In 2010, Parker was re-elected in Ward 26. He tallied the most votes in a three way race between previous contender Dhanani and newcomer Jon Burnside. The Toronto Sun supported Parker giving him the recommendation as "a hard-wired East Yorker, who brings a conservative ethic and is not easily panicked."[9] Parker sits on the Board of Directors for the Toronto Centre for the Performing Arts and the Toronto Film Board. He has previously worked with the Toronto Symphony Orchestra Board of Directors. Parker is actively involved with the Toronto Community Housing Corporation, Toronto and Regional Conservation Authority (TRCA),[10] the Toronto Transit Commission (TTC),[11] the Employee and Labour Relations Committee, City of Toronto Budget Committee. He was selected to be Deputy Speaker in December 2010.[12]

On October 27, 2014 Parker was defeated by Jon Burnside during the 2014 municipal elections and was the only incumbent defeated in the 2014 elections.

Election results[edit]

2010 Toronto election, Ward 26[13]
Candidate Votes  %
John Parker 6,203 31.3
Jon Burnside 5,788 29.2
Mohamed Dhanani 5,627 28.4
Yunus Pandor 1,452 7.3
Tanvir Ahmed 377 1.9
Shaukat Malik 216 1.1
Nawab Salim Khan 169 0.9
Total 19,832 100

Unofficial results as of October 26, 2010 03:55 am

2006 Toronto election, Ward 26[14]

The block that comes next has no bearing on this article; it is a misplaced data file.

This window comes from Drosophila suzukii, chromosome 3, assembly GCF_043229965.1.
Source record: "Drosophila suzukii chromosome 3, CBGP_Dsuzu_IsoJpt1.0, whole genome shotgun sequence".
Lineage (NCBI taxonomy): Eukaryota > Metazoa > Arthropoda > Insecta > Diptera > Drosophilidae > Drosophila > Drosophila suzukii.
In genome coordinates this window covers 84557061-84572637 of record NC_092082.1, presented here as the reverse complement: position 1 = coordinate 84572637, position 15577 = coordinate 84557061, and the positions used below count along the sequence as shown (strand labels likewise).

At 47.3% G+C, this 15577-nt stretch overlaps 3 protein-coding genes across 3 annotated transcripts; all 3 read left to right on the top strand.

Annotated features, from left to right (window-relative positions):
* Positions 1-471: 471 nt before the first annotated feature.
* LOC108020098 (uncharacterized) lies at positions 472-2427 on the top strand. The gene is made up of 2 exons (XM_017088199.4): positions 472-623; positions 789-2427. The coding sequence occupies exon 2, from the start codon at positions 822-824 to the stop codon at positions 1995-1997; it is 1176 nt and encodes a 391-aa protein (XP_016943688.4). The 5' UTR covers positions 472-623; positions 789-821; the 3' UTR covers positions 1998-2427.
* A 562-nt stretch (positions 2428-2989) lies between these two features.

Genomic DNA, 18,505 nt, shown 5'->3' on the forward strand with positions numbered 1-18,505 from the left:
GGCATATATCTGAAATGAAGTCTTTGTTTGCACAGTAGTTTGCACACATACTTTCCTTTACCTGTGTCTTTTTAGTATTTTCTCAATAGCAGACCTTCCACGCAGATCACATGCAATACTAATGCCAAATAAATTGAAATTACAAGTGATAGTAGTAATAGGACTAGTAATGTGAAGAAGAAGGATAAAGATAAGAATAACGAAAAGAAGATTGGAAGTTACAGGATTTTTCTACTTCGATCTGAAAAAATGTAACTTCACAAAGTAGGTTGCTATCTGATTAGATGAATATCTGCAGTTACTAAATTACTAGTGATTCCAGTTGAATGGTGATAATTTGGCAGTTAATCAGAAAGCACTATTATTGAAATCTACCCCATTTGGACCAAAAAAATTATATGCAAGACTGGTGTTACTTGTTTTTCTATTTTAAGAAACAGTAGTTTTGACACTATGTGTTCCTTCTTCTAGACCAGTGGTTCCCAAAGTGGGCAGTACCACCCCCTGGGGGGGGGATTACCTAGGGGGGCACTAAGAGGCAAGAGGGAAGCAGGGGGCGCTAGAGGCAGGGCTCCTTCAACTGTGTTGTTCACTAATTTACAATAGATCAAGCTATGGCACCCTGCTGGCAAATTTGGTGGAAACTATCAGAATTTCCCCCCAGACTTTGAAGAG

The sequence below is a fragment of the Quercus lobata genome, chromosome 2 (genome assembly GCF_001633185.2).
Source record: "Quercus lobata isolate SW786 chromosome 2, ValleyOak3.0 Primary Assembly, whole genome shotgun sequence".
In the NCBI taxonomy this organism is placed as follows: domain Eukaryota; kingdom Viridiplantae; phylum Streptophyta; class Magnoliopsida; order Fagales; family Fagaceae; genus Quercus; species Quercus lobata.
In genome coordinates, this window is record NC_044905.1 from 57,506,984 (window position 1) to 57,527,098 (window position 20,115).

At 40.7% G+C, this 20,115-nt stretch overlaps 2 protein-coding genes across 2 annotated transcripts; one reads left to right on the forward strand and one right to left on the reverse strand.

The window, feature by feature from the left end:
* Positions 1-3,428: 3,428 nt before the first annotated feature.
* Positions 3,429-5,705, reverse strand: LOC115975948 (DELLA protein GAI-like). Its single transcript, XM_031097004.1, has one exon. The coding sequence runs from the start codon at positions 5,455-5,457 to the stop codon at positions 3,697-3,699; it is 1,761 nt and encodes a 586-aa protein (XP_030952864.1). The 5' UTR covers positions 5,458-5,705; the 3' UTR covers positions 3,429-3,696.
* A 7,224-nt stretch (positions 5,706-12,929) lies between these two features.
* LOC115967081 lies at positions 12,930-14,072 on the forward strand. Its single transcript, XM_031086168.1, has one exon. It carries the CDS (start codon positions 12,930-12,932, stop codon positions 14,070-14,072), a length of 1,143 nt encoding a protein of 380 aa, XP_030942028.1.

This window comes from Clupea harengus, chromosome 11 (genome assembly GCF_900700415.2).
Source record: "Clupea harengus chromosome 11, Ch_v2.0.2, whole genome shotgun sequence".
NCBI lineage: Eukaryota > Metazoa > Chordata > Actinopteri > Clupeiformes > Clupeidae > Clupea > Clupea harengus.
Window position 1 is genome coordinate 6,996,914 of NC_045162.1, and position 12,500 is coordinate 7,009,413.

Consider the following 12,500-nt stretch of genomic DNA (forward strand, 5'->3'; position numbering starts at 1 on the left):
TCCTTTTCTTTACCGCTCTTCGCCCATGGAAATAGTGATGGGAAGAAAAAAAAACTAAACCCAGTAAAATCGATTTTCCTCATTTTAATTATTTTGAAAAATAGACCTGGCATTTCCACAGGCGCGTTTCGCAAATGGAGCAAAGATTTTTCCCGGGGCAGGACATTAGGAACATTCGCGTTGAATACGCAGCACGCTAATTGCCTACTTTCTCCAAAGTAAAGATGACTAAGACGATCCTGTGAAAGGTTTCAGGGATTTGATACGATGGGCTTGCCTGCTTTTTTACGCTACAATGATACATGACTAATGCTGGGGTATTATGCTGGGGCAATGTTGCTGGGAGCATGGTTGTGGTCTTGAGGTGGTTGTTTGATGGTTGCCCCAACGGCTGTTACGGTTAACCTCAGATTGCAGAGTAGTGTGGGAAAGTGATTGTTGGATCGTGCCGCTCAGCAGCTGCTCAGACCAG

Candidate Votes  %
John Parker 3,369 20.1
Mohamed Dhanani 3,155 18.8
Abdul Ingar 2,940 17.6
Geoff Kettel 1,372 8.2
Natalie Maniates 1,336 8.0
David Thomas 1,095 6.5
John Masterson 887 5.3
Michele Carroll-Smith 743 4.4
Debbie Lechter 577 3.4
Csaba Vegh 371 2.2
Muhammad Alam 261 1.6
Fred Williams 256 1.5
Bahar Aminvaziri 215 1.3
Orhan Aybars 99 0.6
Raza Jabbar 76 0.5

References[edit]

  1. ^ Elections Ontario. Past elections, June 8, 1995 results for York East
  2. ^ "CBC - Ontario Votes 2003 - Ridings". Cbc.ca. 2003-10-02. Retrieved 2010-12-03. 
  3. ^ Toronto Votes 2006 Election Results, City Clerk's Official Declaration, City of Toronto website, http://www.toronto.ca/vote2006/results/officialdeclaration.pdf; Internet.
  4. ^ "2. Council Votes for the Environment: Vote Count Report | Toronto Environmental Alliance". Torontoenvironment.org. Retrieved 2010-12-03. 
  5. ^ Sue-Ann Levy, Bryn Weese and Rob Granatstein (2010-01-03). "City Hall report cards are in". Toronto Sun. Retrieved 2010-12-03. 
  6. ^ "Grading City Hall". The National Post: Toronto. Mikedelgrande.ca. Retrieved 2010-12-03. 
  7. ^ "T.O. council gets a C+ in taxpayer report card". The Toronto Sun: Toronto. Don Peat. Retrieved 2011-12-21. 
  8. ^ "Toronto Taxpayers Coalition issues councillors' report cards". The Toronto Sun: Toronto. Don Peat. Retrieved 2013-01-03. 
  9. ^ Brian Ashton. City Hall budget balancing act needs some old hands, too: Ashton. Toronto Sun. October 20, 2010.
  10. ^ http://www.trca.on.ca/
  11. ^ http://www3.ttc.ca/
  12. ^ http://www.toronto.ca/councillors/parker1.htm
  13. ^ City of Toronto elections page
  14. ^ City Clerk's Official Declaration 2006

External links[edit]